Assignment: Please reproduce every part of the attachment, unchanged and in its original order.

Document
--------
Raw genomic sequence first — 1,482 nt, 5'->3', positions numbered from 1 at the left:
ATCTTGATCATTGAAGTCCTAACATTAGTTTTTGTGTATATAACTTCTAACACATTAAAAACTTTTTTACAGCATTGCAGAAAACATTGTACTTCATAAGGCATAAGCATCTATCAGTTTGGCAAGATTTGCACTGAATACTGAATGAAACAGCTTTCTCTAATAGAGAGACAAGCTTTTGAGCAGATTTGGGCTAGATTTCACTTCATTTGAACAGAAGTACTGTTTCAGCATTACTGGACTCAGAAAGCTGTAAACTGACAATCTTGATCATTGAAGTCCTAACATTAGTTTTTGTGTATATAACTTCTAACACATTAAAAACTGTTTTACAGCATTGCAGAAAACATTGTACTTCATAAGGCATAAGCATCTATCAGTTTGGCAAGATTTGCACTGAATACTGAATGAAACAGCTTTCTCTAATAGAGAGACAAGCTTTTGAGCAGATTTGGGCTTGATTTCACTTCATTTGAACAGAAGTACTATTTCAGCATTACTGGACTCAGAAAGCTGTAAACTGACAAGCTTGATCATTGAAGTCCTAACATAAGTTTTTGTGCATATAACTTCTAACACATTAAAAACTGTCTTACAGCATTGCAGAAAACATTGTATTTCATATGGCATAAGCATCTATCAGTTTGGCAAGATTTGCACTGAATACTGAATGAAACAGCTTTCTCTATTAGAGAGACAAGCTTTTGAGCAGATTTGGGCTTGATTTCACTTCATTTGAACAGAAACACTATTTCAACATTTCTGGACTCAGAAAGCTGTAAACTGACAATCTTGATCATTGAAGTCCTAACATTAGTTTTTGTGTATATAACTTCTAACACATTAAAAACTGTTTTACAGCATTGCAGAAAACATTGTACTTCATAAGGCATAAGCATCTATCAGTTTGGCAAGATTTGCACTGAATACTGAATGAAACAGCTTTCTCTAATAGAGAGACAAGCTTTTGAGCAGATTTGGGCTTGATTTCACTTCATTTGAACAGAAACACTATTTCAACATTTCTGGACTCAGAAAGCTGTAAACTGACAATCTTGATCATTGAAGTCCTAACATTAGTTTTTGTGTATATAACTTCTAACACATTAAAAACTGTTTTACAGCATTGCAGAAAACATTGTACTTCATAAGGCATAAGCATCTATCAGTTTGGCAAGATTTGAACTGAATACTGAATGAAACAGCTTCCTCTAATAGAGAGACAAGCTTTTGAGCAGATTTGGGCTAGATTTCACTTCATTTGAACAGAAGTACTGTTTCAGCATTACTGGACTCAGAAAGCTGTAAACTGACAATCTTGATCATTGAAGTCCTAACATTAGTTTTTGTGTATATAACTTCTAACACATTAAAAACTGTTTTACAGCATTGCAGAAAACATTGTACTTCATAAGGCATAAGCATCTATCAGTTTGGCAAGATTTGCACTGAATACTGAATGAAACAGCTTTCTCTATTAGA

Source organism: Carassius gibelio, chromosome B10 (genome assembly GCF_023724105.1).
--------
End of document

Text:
Raw genomic sequence first — 1,482 nt, 5'->3', positions numbered from 1 at the left:
ATCTTGATCATTGAAGTCCTAACATTAGTTTTTGTGTATATAACTTCTAACACATTAAAAACTTTTTTACAGCATTGCAGAAAACATTGTACTTCATAAGGCATAAGCATCTATCAGTTTGGCAAGATTTGCACTGAATACTGAATGAAACAGCTTTCTCTAATAGAGAGACAAGCTTTTGAGCAGATTTGGGCTAGATTTCACTTCATTTGAACAGAAGTACTGTTTCAGCATTACTGGACTCAGAAAGCTGTAAACTGACAATCTTGATCATTGAAGTCCTAACATTAGTTTTTGTGTATATAACTTCTAACACATTAAAAACTGTTTTACAGCATTGCAGAAAACATTGTACTTCATAAGGCATAAGCATCTATCAGTTTGGCAAGATTTGCACTGAATACTGAATGAAACAGCTTTCTCTAATAGAGAGACAAGCTTTTGAGCAGATTTGGGCTTGATTTCACTTCATTTGAACAGAAGTACTATTTCAGCATTACTGGACTCAGAAAGCTGTAAACTGACAAGCTTGATCATTGAAGTCCTAACATAAGTTTTTGTGCATATAACTTCTAACACATTAAAAACTGTCTTACAGCATTGCAGAAAACATTGTATTTCATATGGCATAAGCATCTATCAGTTTGGCAAGATTTGCACTGAATACTGAATGAAACAGCTTTCTCTATTAGAGAGACAAGCTTTTGAGCAGATTTGGGCTTGATTTCACTTCATTTGAACAGAAACACTATTTCAACATTTCTGGACTCAGAAAGCTGTAAACTGACAATCTTGATCATTGAAGTCCTAACATTAGTTTTTGTGTATATAACTTCTAACACATTAAAAACTGTTTTACAGCATTGCAGAAAACATTGTACTTCATAAGGCATAAGCATCTATCAGTTTGGCAAGATTTGCACTGAATACTGAATGAAACAGCTTTCTCTAATAGAGAGACAAGCTTTTGAGCAGATTTGGGCTTGATTTCACTTCATTTGAACAGAAACACTATTTCAACATTTCTGGACTCAGAAAGCTGTAAACTGACAATCTTGATCATTGAAGTCCTAACATTAGTTTTTGTGTATATAACTTCTAACACATTAAAAACTGTTTTACAGCATTGCAGAAAACATTGTACTTCATAAGGCATAAGCATCTATCAGTTTGGCAAGATTTGAACTGAATACTGAATGAAACAGCTTCCTCTAATAGAGAGACAAGCTTTTGAGCAGATTTGGGCTAGATTTCACTTCATTTGAACAGAAGTACTGTTTCAGCATTACTGGACTCAGAAAGCTGTAAACTGACAATCTTGATCATTGAAGTCCTAACATTAGTTTTTGTGTATATAACTTCTAACACATTAAAAACTGTTTTACAGCATTGCAGAAAACATTGTACTTCATAAGGCATAAGCATCTATCAGTTTGGCAAGATTTGCACTGAATACTGAATGAAACAGCTTTCTCTATTAGA

Source organism: Carassius gibelio, chromosome B10 (genome assembly GCF_023724105.1).